When death comes without warning, the shock and disbelief can be overwhelming.
It is never in the natural order of things for a child to die before his or her parents, and this can be especially intense when the death is sudden and/or violent. There is no opportunity to prepare, resolve misunderstandings, or “say good-bye.” Life for the parents and siblings is changed forever, often in an instant, and it takes time for the reality of what has happened to sink in.
This is often the body’s first response to news of a sudden death. The shock presents itself much like a blow to the “core of one’s being.” A paralyzing sense of the surreal may be present, even allowing the immediate family to almost function normally, to go through a memorial service in relative calm, and to seem unable to express their grief in any visible way. This is part of the body’s natural defense mechanism, and it can take days, and most often weeks, for the bereaved to comprehend emotionally what has happened.
Part of this process is often an intense desire to know where the spirit of this child has gone so quickly. Religious beliefs are often challenged, questioned, and sometimes strengthened in the long run. Bereaved parents want to reach out for a “sign” from their child, and can be highly susceptible to the power of suggestion.
Sometimes people resort to alcohol or drugs, which may provide temporary numbness, but often lead to unhealthy depression and profound loneliness.
Guilt about what might have been done to prevent the death is also normal. Parents feel their job is to protect their child, and the “what if’s,” “why didn’t I’s,” and “if only’s” are natural, but should not lead to self-blame. No matter how irrational these feelings, it is helpful to talk them out, sharing with family and particularly nonjudgmental people who have been there such as members of The Compassionate Friends.
Keeping a journal can help express what it would have been like to say good-bye, to address unfinished issues, and to say things left unsaid. Eventually, the burden of guilt and need to blame oneself will move from being a main focus of grief to a level of acceptance that many tragedies in life are not preventable or foreseeable.
Accepting the Reality
As the reality of the death settles in, intense anger at the injustice and deep anguish at the realization that the loss is “forever” are normal. Anger might be focused on those responsible, on God for not saving the child, or on anyone or anything. There are often yearnings to be with the child. Discussions with other bereaved parents and siblings can help the newly bereaved to understand they are not alone and they are not “losing their minds.” Many families say that one of the most difficult things is to see the world go on when the child or brother or sister is gone. So it is important to find special ways to remember. These remembrances can be as simple as including the child’s name often in conversation, telling stories about the child, making a special memory album, or even holding special family memorial gatherings to remember and honor the child.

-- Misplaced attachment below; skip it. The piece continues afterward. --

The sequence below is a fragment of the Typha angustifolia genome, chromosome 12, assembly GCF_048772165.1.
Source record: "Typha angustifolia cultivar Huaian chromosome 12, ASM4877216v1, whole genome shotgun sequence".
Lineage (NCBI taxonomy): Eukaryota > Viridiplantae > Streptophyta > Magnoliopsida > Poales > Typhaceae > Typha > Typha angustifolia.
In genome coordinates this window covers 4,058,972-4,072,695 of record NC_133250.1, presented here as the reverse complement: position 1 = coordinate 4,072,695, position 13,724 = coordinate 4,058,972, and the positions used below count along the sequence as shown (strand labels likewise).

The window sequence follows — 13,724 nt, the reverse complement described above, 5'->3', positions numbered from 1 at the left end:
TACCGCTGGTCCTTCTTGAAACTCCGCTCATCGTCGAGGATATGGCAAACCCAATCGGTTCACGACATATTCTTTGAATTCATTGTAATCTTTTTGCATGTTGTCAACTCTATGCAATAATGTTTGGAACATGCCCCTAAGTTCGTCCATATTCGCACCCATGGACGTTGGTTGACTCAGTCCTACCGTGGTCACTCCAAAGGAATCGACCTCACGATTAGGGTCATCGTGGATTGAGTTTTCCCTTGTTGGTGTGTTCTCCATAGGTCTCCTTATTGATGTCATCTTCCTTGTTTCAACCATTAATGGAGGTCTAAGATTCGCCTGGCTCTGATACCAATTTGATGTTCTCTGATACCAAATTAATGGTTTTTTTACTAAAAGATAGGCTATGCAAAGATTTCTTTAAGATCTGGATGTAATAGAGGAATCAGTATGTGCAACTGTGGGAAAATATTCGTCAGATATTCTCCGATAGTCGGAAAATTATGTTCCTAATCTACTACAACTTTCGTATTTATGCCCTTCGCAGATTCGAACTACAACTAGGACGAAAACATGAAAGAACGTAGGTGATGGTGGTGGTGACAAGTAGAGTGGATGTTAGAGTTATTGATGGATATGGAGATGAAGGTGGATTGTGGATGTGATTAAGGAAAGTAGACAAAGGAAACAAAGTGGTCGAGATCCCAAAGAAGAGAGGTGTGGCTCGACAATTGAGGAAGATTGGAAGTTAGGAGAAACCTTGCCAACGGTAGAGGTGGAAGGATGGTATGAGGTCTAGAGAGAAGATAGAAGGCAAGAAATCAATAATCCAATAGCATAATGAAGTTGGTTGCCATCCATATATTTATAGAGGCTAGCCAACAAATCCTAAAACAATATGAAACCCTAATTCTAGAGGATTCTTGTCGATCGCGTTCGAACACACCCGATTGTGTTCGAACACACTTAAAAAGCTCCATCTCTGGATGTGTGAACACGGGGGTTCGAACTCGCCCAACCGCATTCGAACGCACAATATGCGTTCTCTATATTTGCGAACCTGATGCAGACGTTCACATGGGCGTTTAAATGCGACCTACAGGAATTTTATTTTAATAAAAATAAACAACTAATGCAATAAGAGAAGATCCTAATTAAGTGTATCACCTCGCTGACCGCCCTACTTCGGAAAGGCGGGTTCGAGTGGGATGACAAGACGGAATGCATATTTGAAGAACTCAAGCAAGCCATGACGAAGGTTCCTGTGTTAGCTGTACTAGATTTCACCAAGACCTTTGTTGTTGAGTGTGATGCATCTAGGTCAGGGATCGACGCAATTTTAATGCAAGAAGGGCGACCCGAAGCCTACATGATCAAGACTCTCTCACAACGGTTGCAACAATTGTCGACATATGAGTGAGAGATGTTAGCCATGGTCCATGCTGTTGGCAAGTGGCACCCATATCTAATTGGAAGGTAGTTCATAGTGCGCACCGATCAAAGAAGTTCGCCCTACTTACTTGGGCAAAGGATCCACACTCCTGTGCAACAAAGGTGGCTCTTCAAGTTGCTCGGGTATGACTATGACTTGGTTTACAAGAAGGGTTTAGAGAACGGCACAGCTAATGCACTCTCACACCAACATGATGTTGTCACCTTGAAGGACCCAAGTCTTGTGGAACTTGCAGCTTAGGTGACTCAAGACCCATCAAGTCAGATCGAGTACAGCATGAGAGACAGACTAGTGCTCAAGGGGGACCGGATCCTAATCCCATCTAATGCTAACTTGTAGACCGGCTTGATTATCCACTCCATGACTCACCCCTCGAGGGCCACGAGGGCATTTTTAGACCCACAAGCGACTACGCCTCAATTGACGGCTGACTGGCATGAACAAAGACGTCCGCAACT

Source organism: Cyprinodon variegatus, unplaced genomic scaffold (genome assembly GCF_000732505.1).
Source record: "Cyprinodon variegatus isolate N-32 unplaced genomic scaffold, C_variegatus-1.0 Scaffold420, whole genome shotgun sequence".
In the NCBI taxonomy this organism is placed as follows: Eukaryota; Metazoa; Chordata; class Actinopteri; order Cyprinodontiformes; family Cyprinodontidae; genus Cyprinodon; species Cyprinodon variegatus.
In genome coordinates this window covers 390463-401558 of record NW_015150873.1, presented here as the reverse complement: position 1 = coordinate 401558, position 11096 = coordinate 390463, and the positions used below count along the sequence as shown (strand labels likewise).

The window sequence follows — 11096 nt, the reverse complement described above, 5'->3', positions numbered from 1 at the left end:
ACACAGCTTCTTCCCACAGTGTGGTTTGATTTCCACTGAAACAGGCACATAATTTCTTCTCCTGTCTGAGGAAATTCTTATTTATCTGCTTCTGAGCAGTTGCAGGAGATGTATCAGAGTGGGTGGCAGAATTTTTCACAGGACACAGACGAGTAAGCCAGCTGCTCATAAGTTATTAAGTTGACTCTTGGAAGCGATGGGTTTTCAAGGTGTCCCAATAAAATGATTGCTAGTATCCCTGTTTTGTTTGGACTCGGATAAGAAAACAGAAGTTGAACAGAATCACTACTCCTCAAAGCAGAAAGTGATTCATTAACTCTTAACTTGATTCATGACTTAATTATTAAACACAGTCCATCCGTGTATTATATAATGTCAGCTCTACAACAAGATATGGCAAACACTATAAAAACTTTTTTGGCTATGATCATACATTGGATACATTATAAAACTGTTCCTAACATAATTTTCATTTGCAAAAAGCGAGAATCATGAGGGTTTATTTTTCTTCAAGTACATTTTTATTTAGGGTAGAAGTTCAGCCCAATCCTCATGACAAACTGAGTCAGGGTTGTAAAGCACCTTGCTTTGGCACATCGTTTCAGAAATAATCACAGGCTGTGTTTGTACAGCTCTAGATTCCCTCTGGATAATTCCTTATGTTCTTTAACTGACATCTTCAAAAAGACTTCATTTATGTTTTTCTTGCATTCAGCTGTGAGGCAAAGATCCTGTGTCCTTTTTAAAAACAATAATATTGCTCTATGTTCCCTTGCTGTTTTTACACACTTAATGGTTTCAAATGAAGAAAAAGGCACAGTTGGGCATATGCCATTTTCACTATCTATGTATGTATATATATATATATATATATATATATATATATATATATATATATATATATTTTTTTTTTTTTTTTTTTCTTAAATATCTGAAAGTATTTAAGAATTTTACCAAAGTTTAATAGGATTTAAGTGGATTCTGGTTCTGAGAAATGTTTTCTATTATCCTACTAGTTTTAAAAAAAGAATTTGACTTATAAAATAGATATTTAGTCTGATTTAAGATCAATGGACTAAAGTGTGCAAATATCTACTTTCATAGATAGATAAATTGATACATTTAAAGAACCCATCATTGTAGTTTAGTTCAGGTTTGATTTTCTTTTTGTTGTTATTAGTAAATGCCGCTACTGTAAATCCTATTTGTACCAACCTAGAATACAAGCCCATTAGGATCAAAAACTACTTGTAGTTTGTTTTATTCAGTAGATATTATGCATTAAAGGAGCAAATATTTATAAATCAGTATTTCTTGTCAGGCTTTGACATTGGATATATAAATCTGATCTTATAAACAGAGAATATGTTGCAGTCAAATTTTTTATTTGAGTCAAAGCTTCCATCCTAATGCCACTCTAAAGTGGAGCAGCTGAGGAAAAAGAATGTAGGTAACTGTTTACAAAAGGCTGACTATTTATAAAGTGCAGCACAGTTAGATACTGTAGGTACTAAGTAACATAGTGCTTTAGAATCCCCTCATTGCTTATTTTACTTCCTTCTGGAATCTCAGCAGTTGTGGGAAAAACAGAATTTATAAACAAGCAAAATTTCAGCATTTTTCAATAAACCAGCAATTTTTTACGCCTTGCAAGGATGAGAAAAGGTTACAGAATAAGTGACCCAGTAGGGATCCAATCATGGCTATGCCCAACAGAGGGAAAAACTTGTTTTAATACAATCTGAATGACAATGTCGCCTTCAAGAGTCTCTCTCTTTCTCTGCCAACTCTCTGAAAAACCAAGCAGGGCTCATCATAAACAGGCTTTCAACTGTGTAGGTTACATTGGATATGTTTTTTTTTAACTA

Reorganization and Reinvesting in Life
While each person’s grief is as different as the individual, through this process the family learns to live without the child and the emptiness this absence brings. Complete recovery is a myth. Bereaved family members gradually put their lives back together again, but never truly “get over it.” They will never have the same lives they had before. The family “unit” is changed forever. There is a place at the table forever unfilled. Families need both short- and long-term support when the death of a child comes suddenly. Some might also need support in dealing with the fear that something tragic is going to happen to someone else.
The hurt slowly changes from intense pain and a focus on the death event to warmer memories and a commitment to lead lives in honor of the dead child and in a way that would make that child proud. Some people create memorials, set up scholarships, or become advocates to correct injustices related to the death. These are all constructive, representing some “good” that can come from the tragedy.
As time passes, many who find support and friendship through The Compassionate Friends also find it helpful to stay active in the organization by “giving back.” One of the best ways to receive continuing support through the bereavement process is to help other families just starting on their grief journey. Each person, though, must search for meaningful ways to give life a new sense of purpose. Families must, in diverse ways, create meaning out of their tragedy, integrate the loss into their own lives, and reinvest in love, work, and living.
The bond with the child, brother, or sister will never be broken, because the love that has been shared will always remain.
This brochure sponsored by Bruce and Amy Ramsden
in loving memory of their son, Tate Ramsden
© 2014 The Compassionate Friends, USA
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